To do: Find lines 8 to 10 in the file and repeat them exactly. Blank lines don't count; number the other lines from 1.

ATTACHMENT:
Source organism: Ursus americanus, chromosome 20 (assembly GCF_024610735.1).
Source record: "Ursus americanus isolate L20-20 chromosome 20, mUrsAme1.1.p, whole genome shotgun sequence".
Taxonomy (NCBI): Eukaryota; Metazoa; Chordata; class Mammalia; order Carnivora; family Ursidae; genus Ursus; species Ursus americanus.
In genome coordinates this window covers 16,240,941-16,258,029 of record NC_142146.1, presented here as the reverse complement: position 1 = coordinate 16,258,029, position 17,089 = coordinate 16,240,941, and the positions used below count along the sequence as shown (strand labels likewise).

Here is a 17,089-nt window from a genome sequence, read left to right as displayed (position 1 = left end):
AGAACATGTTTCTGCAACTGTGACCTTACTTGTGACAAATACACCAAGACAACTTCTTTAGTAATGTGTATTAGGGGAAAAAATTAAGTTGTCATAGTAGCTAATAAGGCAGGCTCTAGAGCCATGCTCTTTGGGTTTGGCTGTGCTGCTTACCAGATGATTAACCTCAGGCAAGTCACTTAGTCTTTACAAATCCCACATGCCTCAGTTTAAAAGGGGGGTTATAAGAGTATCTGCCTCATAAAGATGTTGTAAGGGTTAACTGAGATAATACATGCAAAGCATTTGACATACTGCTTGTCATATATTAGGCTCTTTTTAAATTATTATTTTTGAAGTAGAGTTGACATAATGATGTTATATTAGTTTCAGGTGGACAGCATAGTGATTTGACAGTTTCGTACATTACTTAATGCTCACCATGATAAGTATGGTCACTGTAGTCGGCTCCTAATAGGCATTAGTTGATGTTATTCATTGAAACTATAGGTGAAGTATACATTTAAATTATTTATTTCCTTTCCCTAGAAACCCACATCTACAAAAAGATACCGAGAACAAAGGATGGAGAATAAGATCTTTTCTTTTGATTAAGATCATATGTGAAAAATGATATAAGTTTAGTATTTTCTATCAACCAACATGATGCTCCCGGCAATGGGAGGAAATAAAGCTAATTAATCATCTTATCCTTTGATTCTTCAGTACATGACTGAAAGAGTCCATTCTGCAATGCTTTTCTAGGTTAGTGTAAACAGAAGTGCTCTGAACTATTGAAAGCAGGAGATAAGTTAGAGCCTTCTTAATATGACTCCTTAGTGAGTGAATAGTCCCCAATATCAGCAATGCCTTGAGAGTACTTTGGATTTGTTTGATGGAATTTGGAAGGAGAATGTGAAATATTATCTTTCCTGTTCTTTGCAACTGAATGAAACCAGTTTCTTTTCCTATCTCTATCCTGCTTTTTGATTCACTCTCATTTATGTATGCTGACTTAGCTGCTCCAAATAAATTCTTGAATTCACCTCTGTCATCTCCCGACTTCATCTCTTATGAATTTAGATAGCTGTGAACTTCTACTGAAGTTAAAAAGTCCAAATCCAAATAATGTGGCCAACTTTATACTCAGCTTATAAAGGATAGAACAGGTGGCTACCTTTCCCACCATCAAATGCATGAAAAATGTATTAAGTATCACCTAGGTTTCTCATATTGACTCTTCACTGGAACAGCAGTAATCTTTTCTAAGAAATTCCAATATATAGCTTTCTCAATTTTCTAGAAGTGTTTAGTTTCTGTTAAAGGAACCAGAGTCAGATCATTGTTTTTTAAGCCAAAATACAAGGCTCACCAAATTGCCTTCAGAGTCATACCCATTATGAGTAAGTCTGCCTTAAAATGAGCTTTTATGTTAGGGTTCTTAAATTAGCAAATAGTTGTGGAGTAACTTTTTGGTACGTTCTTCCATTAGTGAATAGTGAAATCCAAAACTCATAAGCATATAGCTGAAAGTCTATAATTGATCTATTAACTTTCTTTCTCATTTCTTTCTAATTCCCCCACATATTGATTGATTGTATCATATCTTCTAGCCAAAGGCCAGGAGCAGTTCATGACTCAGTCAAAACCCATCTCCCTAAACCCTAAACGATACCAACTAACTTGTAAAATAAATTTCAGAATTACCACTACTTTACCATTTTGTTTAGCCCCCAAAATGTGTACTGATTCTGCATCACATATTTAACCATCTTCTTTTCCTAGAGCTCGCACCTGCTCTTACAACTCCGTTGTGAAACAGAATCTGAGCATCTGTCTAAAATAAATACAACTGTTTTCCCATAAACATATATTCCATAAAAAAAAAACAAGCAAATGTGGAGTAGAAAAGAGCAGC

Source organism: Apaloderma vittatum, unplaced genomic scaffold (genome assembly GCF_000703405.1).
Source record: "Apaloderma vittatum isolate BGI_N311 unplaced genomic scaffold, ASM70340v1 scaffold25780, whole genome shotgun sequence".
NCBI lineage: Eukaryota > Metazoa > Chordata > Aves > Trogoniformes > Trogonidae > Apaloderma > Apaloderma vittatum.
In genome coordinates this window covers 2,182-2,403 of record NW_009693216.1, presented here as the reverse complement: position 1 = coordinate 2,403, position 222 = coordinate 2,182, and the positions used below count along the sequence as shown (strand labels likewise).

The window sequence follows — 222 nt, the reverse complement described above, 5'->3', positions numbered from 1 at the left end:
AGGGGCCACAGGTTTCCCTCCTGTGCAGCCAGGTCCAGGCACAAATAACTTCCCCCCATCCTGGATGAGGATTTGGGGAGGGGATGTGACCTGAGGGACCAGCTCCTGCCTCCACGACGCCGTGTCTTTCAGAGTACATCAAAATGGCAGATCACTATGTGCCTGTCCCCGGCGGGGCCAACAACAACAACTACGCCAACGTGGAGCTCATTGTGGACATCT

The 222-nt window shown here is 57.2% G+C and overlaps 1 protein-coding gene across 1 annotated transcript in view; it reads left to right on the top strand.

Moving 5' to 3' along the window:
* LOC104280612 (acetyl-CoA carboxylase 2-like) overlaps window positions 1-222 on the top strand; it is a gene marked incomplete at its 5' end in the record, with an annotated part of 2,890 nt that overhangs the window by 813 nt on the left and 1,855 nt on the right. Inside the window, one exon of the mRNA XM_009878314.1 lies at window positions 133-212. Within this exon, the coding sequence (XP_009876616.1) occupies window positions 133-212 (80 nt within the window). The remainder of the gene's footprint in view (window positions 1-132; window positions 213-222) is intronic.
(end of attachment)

Source record: "Apaloderma vittatum isolate BGI_N311 unplaced genomic scaffold, ASM70340v1 scaffold25780, whole genome shotgun sequence".
NCBI lineage: Eukaryota > Metazoa > Chordata > Aves > Trogoniformes > Trogonidae > Apaloderma > Apaloderma vittatum.
In genome coordinates this window covers 2,182-2,403 of record NW_009693216.1, presented here as the reverse complement: position 1 = coordinate 2,403, position 222 = coordinate 2,182, and the positions used below count along the sequence as shown (strand labels likewise).